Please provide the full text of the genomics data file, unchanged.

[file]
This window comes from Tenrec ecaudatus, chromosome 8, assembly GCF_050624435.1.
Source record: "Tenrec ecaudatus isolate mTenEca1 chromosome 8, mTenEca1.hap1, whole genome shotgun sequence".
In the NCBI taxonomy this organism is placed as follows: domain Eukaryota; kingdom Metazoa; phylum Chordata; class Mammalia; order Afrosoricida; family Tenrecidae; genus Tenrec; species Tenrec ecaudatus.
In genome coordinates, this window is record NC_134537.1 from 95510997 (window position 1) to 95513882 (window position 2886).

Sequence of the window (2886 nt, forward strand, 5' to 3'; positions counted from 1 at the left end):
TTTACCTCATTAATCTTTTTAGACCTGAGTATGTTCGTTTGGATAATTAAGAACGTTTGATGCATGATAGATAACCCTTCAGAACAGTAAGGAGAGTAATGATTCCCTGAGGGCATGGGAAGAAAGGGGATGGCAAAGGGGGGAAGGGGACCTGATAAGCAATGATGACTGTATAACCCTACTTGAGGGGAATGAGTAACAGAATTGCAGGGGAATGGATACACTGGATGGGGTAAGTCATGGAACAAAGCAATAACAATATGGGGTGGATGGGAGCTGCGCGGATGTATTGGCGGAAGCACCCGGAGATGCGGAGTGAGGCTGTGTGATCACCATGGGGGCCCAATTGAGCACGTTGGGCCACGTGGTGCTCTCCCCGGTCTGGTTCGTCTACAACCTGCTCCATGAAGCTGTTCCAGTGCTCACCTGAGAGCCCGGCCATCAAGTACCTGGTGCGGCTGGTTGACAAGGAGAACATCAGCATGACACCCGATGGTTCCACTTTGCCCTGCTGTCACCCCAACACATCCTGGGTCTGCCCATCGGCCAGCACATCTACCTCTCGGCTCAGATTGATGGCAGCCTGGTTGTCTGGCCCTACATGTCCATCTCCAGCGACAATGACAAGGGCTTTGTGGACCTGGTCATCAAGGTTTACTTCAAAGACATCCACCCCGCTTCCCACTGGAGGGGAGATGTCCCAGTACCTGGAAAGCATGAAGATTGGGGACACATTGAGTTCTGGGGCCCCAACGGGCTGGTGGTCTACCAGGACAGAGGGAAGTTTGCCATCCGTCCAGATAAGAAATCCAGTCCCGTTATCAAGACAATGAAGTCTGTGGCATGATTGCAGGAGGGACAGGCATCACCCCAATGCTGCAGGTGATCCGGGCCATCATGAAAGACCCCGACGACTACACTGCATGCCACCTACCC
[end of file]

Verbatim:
This window comes from Tenrec ecaudatus, chromosome 8, assembly GCF_050624435.1.
Source record: "Tenrec ecaudatus isolate mTenEca1 chromosome 8, mTenEca1.hap1, whole genome shotgun sequence".
In the NCBI taxonomy this organism is placed as follows: domain Eukaryota; kingdom Metazoa; phylum Chordata; class Mammalia; order Afrosoricida; family Tenrecidae; genus Tenrec; species Tenrec ecaudatus.
In genome coordinates, this window is record NC_134537.1 from 95510997 (window position 1) to 95513882 (window position 2886).

Sequence of the window (2886 nt, forward strand, 5' to 3'; positions counted from 1 at the left end):
TTTACCTCATTAATCTTTTTAGACCTGAGTATGTTCGTTTGGATAATTAAGAACGTTTGATGCATGATAGATAACCCTTCAGAACAGTAAGGAGAGTAATGATTCCCTGAGGGCATGGGAAGAAAGGGGATGGCAAAGGGGGGAAGGGGACCTGATAAGCAATGATGACTGTATAACCCTACTTGAGGGGAATGAGTAACAGAATTGCAGGGGAATGGATACACTGGATGGGGTAAGTCATGGAACAAAGCAATAACAATATGGGGTGGATGGGAGCTGCGCGGATGTATTGGCGGAAGCACCCGGAGATGCGGAGTGAGGCTGTGTGATCACCATGGGGGCCCAATTGAGCACGTTGGGCCACGTGGTGCTCTCCCCGGTCTGGTTCGTCTACAACCTGCTCCATGAAGCTGTTCCAGTGCTCACCTGAGAGCCCGGCCATCAAGTACCTGGTGCGGCTGGTTGACAAGGAGAACATCAGCATGACACCCGATGGTTCCACTTTGCCCTGCTGTCACCCCAACACATCCTGGGTCTGCCCATCGGCCAGCACATCTACCTCTCGGCTCAGATTGATGGCAGCCTGGTTGTCTGGCCCTACATGTCCATCTCCAGCGACAATGACAAGGGCTTTGTGGACCTGGTCATCAAGGTTTACTTCAAAGACATCCACCCCGCTTCCCACTGGAGGGGAGATGTCCCAGTACCTGGAAAGCATGAAGATTGGGGACACATTGAGTTCTGGGGCCCCAACGGGCTGGTGGTCTACCAGGACAGAGGGAAGTTTGCCATCCGTCCAGATAAGAAATCCAGTCCCGTTATCAAGACAATGAAGTCTGTGGCATGATTGCAGGAGGGACAGGCATCACCCCAATGCTGCAGGTGATCCGGGCCATCATGAAAGACCCCGACGACTACACTGCATGCCACCTACCC